Genome sequencing reveals fine scale diversification and reticulation history during speciation in Sus

L.A.F. Frantz, O. Madsen, H.J.W.C. Megens, Y. Paudel, M. Bosse, R.P.M.A. Crooijmans, M. Groenen, J.G. Schraiber

Research output: Contribution to journalArticleAcademicpeer-review

70 Citations (Scopus)

Abstract

Background Elucidating the process of speciation requires an in-depth understanding of the evolutionary history of the species in question. Studies that rely upon a limited number of genetic loci do not always reveal actual evolutionary history, and often confuse inferences related to phylogeny and speciation. Whole-genome data, however, can overcome this issue by providing a nearly unbiased window into the patterns and processes of speciation. In order to reveal the complexity of the speciation process, we sequenced and analyzed the genomes of 10 wild pigs, representing morphologically or geographically well-defined species and subspecies of the genus Sus from insular and mainland Southeast Asia, and one African common warthog. Results Our data highlight the importance of past cyclical climatic fluctuations in facilitating the dispersal and isolation of populations, thus leading to the diversification of suids in one of the most species-rich regions of the world. Moreover, admixture analyses revealed extensive, intra- and inter-specific gene-flow that explains previous conflicting results obtained from a limited number of loci. We show that these multiple episodes of gene-flow resulted from both natural and human-mediated dispersal. Conclusions Our results demonstrate the importance of past climatic fluctuations and human mediated translocations in driving and complicating the process of speciation in island Southeast Asia. This case study demonstrates that genomics is a powerful tool to decipher the evolutionary history of a genus, and reveals the complexity of the process of speciation.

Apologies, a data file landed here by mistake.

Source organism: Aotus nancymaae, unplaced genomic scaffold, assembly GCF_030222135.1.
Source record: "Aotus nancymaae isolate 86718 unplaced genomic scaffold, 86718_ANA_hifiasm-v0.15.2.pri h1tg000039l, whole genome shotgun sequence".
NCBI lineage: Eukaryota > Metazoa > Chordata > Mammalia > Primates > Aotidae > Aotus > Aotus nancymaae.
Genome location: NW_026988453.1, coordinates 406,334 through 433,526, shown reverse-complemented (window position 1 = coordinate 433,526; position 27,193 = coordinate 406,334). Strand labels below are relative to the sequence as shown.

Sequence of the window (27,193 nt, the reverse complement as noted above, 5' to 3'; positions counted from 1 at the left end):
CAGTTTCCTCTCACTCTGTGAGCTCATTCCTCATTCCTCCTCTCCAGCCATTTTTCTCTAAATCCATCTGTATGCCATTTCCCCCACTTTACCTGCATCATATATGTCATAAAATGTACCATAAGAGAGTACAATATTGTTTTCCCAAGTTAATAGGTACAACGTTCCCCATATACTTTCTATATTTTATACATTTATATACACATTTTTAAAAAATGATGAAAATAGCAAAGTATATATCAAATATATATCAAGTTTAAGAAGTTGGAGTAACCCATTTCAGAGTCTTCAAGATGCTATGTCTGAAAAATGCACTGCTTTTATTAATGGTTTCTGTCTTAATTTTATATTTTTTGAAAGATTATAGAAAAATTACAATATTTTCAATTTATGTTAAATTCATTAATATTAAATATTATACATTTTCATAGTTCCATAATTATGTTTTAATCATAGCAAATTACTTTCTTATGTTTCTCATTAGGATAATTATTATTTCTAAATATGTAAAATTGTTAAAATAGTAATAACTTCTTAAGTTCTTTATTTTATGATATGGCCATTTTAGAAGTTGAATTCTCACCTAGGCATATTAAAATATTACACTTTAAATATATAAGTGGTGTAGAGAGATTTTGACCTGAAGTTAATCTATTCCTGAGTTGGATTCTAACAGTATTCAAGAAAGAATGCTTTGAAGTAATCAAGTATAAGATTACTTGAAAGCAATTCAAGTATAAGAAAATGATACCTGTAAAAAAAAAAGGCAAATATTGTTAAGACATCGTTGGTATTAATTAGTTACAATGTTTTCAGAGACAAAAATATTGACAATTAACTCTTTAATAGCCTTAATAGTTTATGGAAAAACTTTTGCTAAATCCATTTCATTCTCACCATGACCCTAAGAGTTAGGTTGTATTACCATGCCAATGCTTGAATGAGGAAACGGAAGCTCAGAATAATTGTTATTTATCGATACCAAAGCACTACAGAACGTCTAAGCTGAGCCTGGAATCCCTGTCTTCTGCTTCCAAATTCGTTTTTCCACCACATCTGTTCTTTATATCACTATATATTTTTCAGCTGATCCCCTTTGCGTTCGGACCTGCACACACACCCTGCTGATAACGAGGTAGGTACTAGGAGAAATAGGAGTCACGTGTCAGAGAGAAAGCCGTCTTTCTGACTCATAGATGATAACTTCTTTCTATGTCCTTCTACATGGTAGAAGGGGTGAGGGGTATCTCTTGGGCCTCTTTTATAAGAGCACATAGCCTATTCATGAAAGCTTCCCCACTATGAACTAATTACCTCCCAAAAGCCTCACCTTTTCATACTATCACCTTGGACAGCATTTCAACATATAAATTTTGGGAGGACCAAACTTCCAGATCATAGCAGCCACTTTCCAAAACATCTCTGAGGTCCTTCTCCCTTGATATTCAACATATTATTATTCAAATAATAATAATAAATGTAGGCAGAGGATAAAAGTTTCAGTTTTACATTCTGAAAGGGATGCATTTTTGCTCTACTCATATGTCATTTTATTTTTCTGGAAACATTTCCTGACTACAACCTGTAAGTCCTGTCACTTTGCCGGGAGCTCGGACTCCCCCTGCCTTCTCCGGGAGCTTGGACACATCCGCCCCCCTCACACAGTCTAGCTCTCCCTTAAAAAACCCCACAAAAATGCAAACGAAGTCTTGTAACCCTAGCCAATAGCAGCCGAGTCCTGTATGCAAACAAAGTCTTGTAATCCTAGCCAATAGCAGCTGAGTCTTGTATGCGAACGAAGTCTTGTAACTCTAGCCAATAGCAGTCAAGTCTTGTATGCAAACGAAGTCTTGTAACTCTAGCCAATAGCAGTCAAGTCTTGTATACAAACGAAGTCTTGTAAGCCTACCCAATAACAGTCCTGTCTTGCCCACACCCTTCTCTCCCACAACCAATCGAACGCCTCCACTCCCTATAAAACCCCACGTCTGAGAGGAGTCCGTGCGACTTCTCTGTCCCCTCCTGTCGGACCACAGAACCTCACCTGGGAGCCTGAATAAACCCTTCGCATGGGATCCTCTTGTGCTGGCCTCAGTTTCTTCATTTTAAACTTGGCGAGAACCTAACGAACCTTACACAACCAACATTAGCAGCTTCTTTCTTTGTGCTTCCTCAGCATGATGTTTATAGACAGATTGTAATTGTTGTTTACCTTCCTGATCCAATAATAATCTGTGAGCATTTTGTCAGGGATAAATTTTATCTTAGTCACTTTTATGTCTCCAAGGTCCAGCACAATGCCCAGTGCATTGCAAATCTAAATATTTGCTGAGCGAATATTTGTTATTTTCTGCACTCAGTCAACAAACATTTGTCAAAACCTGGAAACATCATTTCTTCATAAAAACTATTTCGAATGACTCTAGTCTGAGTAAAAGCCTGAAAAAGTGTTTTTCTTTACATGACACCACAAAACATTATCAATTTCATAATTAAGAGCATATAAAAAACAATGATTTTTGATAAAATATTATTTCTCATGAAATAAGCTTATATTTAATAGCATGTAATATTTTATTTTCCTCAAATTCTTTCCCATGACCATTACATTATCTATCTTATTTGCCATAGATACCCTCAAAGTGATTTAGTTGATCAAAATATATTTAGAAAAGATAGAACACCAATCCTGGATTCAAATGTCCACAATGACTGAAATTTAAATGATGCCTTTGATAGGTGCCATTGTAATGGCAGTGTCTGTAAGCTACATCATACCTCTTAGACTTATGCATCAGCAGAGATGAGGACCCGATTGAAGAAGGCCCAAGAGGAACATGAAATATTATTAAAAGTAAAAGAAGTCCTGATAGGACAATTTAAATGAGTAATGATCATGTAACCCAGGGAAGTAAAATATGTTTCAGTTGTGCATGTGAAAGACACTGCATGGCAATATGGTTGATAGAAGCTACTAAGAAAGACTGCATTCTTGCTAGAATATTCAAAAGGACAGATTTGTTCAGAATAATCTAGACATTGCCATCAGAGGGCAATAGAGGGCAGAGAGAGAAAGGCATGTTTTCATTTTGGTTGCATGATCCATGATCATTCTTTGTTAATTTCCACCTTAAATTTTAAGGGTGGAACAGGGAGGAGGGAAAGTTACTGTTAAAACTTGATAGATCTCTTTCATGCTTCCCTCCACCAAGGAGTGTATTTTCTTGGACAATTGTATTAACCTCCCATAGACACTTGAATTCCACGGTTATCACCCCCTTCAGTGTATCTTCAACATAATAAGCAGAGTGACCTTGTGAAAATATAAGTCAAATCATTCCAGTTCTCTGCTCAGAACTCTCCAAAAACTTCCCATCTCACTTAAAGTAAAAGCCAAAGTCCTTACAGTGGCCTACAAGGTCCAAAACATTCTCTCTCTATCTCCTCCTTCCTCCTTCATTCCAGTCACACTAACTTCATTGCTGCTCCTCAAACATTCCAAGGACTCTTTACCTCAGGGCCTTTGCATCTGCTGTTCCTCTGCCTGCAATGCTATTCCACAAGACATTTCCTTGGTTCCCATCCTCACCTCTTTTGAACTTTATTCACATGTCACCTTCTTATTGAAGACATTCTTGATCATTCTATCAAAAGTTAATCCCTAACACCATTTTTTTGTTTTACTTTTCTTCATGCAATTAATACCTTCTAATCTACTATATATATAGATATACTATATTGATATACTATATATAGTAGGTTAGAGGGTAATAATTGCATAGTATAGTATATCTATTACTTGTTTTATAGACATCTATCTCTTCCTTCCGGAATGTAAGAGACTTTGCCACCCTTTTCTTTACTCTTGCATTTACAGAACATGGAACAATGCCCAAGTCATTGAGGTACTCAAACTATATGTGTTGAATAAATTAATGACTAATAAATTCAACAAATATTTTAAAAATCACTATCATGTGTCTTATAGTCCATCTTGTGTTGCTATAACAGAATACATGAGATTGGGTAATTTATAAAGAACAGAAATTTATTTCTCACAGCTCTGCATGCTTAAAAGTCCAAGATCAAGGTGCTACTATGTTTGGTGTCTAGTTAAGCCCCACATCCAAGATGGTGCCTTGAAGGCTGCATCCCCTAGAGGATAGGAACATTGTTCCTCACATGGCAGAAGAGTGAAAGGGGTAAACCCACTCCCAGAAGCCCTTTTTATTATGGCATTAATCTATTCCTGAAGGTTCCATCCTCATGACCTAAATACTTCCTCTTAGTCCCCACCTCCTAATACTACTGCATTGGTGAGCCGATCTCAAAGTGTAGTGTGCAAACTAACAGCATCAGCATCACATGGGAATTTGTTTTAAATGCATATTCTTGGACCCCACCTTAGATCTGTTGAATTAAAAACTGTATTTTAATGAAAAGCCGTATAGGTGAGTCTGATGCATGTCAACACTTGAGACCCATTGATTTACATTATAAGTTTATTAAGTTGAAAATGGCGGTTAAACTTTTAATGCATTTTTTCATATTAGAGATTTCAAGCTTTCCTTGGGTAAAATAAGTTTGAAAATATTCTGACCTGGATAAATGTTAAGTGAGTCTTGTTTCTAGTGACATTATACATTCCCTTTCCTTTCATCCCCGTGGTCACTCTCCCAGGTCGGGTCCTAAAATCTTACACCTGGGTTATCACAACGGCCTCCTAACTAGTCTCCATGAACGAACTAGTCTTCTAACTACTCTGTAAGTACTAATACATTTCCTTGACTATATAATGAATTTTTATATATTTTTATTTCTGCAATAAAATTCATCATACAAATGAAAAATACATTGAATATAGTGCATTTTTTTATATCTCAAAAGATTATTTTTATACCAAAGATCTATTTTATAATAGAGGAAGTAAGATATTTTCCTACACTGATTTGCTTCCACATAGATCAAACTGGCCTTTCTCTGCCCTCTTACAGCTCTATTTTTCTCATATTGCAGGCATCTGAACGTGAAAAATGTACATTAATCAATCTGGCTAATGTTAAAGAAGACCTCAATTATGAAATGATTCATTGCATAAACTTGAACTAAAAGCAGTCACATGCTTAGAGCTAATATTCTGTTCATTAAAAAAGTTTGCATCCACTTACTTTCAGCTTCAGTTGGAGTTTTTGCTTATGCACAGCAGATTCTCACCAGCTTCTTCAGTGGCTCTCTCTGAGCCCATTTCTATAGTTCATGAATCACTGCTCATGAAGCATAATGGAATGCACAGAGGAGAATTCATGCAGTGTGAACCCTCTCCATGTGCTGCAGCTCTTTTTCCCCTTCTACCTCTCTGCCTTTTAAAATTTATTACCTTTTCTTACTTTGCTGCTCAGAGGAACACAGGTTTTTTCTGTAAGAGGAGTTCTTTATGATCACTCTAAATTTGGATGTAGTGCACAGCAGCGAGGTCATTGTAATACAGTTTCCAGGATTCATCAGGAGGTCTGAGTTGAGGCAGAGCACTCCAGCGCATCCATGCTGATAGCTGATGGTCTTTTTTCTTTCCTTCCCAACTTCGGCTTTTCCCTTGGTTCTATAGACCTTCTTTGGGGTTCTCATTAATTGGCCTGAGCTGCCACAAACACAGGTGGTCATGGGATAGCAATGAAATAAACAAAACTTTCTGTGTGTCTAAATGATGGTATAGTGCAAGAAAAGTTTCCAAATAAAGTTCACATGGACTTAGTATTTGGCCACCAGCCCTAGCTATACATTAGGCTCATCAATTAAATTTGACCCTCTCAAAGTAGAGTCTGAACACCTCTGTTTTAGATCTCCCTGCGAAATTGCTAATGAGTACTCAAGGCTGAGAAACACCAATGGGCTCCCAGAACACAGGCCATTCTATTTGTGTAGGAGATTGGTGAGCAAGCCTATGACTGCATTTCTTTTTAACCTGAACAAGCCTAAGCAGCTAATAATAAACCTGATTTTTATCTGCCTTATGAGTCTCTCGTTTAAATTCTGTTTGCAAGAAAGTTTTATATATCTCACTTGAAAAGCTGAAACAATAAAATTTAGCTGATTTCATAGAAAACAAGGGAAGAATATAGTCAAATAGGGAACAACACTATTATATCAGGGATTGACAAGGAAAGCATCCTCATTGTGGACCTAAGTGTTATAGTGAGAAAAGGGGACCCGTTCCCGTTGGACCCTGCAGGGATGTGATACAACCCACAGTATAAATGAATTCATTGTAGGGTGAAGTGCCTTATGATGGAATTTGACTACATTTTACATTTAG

LanguageEnglish
Article numberR107
Number of pages12
JournalGenome Biology
Volume14
Issue number9
DOIs
Publication statusPublished - 2013

Fingerprint

Sus
Southeastern Asia
Gene Flow
genome
History
Genome
South East Asia
history
gene flow
Swine
Phacochoerus aethiopicus
loci
Genetic Loci
Phylogeny
Genomics
Islands
pig
translocation
subspecies
genomics

Keywords

  • last glacial period
  • southeast-asia
  • recombination rates
  • complex speciation
  • maximum-likelihood
  • genetic-evidence
  • se asia
  • evolution
  • inference
  • reconstructions

Cite this

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title = "Genome sequencing reveals fine scale diversification and reticulation history during speciation in Sus",
abstract = "Background Elucidating the process of speciation requires an in-depth understanding of the evolutionary history of the species in question. Studies that rely upon a limited number of genetic loci do not always reveal actual evolutionary history, and often confuse inferences related to phylogeny and speciation. Whole-genome data, however, can overcome this issue by providing a nearly unbiased window into the patterns and processes of speciation. In order to reveal the complexity of the speciation process, we sequenced and analyzed the genomes of 10 wild pigs, representing morphologically or geographically well-defined species and subspecies of the genus Sus from insular and mainland Southeast Asia, and one African common warthog. Results Our data highlight the importance of past cyclical climatic fluctuations in facilitating the dispersal and isolation of populations, thus leading to the diversification of suids in one of the most species-rich regions of the world. Moreover, admixture analyses revealed extensive, intra- and inter-specific gene-flow that explains previous conflicting results obtained from a limited number of loci. We show that these multiple episodes of gene-flow resulted from both natural and human-mediated dispersal. Conclusions Our results demonstrate the importance of past climatic fluctuations and human mediated translocations in driving and complicating the process of speciation in island Southeast Asia. This case study demonstrates that genomics is a powerful tool to decipher the evolutionary history of a genus, and reveals the complexity of the process of speciation.",
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language = "English",